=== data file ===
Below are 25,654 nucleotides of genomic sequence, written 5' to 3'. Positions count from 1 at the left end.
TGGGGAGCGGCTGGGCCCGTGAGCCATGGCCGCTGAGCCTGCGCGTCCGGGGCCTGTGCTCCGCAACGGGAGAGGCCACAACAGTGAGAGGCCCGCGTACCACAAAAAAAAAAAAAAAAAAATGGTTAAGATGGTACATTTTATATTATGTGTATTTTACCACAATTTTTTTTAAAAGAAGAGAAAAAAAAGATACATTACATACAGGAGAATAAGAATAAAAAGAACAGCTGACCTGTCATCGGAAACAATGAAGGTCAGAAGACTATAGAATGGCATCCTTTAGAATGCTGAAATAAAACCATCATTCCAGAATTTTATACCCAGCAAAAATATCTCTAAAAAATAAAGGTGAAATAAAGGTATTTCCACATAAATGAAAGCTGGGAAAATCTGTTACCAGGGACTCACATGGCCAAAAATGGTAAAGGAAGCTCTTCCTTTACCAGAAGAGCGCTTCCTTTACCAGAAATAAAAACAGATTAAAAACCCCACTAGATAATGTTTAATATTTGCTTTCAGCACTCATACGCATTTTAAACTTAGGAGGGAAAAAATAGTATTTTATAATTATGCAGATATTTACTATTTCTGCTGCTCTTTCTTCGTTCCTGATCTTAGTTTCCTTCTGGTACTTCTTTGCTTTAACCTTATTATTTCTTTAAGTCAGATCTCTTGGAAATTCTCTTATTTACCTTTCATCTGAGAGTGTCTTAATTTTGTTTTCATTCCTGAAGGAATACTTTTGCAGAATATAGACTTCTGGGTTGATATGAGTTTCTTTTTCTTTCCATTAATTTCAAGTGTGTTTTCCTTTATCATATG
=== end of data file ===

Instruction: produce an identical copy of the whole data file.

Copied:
Below are 25,654 nucleotides of genomic sequence, written 5' to 3'. Positions count from 1 at the left end.
TGGGGAGCGGCTGGGCCCGTGAGCCATGGCCGCTGAGCCTGCGCGTCCGGGGCCTGTGCTCCGCAACGGGAGAGGCCACAACAGTGAGAGGCCCGCGTACCACAAAAAAAAAAAAAAAAAAATGGTTAAGATGGTACATTTTATATTATGTGTATTTTACCACAATTTTTTTTAAAAGAAGAGAAAAAAAAGATACATTACATACAGGAGAATAAGAATAAAAAGAACAGCTGACCTGTCATCGGAAACAATGAAGGTCAGAAGACTATAGAATGGCATCCTTTAGAATGCTGAAATAAAACCATCATTCCAGAATTTTATACCCAGCAAAAATATCTCTAAAAAATAAAGGTGAAATAAAGGTATTTCCACATAAATGAAAGCTGGGAAAATCTGTTACCAGGGACTCACATGGCCAAAAATGGTAAAGGAAGCTCTTCCTTTACCAGAAGAGCGCTTCCTTTACCAGAAATAAAAACAGATTAAAAACCCCACTAGATAATGTTTAATATTTGCTTTCAGCACTCATACGCATTTTAAACTTAGGAGGGAAAAAATAGTATTTTATAATTATGCAGATATTTACTATTTCTGCTGCTCTTTCTTCGTTCCTGATCTTAGTTTCCTTCTGGTACTTCTTTGCTTTAACCTTATTATTTCTTTAAGTCAGATCTCTTGGAAATTCTCTTATTTACCTTTCATCTGAGAGTGTCTTAATTTTGTTTTCATTCCTGAAGGAATACTTTTGCAGAATATAGACTTCTGGGTTGATATGAGTTTCTTTTTCTTTCCATTAATTTCAAGTGTGTTTTCCTTTATCATATG